Osmunda claytoniana (Interrupted Fern)

Plant Info
Also known as:
Genus:Osmunda
Family:Osmundaceae (Royal Fern)
Life cycle:perennial
Origin:native
Habitat:part shade, shade; open moist woods, swamp edges
Fruiting season:summer
Plant height:20 to 40 inches
Wetland Indicator Status:GP: FAC MW: FAC NCNE: FAC
MN county distribution (click map to enlarge):Minnesota county distribution map
National distribution (click map to enlarge):National distribution map

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Detailed Information

Fiddlehead:

[photo of fiddlehead] As the fern emerges in the spring it is covered in a light wool but it is quickly lost.

Leaves and stems: Leaf attachment: basal Leaf type: compound

[photo of leaf] Leaves are 20 to 40 inches long, once compound, generally elliptic to oblong in outline, tapering at both ends but more abruptly at the tip end; the lowest leaflets about 3 inches long. The sterile leaves grow arching in a circular clump with the fertile leaf (if present) growing more erect in the center.

[photo of leaf underside] Leaflets are toothless, have deep lobes, divided almost to mid-nerve, blunt at the tip and with forked lateral veins on the underside. The stem is green and slightly grooved, initially with light brown hairs but becoming smooth with age.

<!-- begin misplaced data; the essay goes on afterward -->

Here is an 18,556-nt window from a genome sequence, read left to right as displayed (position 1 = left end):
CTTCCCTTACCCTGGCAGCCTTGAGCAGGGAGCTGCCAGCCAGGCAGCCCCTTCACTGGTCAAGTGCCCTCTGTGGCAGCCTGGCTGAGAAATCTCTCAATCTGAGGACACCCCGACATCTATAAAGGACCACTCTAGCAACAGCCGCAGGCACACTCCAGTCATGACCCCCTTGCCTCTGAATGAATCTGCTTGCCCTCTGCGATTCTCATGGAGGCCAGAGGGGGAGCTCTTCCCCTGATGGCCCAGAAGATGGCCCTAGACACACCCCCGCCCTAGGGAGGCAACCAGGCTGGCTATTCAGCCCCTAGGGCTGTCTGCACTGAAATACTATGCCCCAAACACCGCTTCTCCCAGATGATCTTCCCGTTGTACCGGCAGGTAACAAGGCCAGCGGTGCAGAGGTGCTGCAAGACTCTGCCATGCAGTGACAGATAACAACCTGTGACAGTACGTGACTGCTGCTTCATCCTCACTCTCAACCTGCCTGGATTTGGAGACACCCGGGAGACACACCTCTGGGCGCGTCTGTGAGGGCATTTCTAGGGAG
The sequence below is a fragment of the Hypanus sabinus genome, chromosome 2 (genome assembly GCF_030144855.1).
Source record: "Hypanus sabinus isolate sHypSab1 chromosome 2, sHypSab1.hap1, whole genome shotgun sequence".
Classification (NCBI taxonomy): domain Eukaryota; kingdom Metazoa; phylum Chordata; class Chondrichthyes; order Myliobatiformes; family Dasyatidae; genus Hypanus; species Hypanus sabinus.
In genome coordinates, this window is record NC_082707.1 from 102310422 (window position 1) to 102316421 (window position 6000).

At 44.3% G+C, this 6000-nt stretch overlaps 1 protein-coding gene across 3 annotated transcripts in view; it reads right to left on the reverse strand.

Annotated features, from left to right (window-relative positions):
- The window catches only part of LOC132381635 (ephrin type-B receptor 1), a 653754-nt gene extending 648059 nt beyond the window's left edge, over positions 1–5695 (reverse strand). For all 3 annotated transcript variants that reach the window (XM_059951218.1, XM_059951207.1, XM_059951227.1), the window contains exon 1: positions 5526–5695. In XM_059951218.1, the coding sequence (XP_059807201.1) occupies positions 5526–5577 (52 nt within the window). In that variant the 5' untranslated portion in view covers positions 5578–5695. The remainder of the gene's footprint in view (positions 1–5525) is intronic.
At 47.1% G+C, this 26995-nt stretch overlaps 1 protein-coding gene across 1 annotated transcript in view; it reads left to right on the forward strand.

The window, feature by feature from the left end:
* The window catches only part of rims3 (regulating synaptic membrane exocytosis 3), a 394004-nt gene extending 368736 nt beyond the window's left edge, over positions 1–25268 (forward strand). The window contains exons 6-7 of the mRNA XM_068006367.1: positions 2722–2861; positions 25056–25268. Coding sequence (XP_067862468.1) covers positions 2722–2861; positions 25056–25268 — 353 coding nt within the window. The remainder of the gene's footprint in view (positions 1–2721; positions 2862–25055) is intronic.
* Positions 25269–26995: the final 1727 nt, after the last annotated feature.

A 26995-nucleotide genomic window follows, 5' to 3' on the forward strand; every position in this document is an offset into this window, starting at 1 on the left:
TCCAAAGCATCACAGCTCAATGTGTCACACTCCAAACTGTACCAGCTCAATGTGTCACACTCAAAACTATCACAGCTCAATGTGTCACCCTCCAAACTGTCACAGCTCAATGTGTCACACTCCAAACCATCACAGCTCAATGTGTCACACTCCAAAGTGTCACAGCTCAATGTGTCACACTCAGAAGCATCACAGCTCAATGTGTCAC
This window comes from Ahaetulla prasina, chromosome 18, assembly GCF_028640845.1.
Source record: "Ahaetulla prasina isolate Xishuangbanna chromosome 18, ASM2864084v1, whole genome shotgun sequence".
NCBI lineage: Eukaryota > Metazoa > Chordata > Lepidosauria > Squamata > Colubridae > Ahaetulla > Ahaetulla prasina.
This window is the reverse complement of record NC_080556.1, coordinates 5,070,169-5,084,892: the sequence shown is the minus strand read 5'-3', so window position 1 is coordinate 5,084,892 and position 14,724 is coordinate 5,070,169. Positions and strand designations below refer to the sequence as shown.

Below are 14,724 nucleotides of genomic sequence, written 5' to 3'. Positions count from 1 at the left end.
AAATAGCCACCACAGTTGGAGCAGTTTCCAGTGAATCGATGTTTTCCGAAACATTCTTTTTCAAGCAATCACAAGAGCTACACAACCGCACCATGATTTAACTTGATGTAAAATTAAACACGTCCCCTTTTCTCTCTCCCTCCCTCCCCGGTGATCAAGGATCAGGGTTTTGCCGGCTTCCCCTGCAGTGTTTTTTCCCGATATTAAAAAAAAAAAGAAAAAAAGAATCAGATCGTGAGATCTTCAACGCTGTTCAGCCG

Spores: Fruit type: spores on stalk

[photo of developing spores] Bead-like capsules containing the spores attach to a stalk growing in the middle of the leaf. The capsules are initially dark green but turn dark brown with maturity. After releasing the spores, the capsules whither away leaving a large gap (i.e. “interruption”) in the middle of the leaf.

Notes:

Interrupted Fern can form large colonies and has been known to hybridize with its relative Royal Fern (Osmunda regalis) but not with its relative Cinnamon Fern (formerly Osmunda cinnamomea). Since the leaves, size and overall structure of Interrupted Fern, Cinnamon Fern and Ostrich Fern (Matteuccia struthiopteris) closely resemble each other, they can most easily be distinguished by the fruiting fertile fronds—Interrupted Fern's spores are in the middle of a leaf where the other two are on separate stems. If spores are not present, the easiest way to distinguish the 3 species is to turn over the leaf and see if there is a tuft of hair at the junction of the main stem and leaflet - only Cinnamon Fern has this feature. Interrupted Fern can be distinguished from Ostrich Fern by the forked veins on the underside of the leaflets. In outline, Ostrich Fern leaves are also widest at the tip end and taper more gradually to the base, nearly to the ground, the lowest leaflets only about 1 inch long.

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More photos

Photos by K. Chayka taken in Ramsey County. Photos courtesy Peter M. Dziuk taken in Anoka and Ramsey counties.

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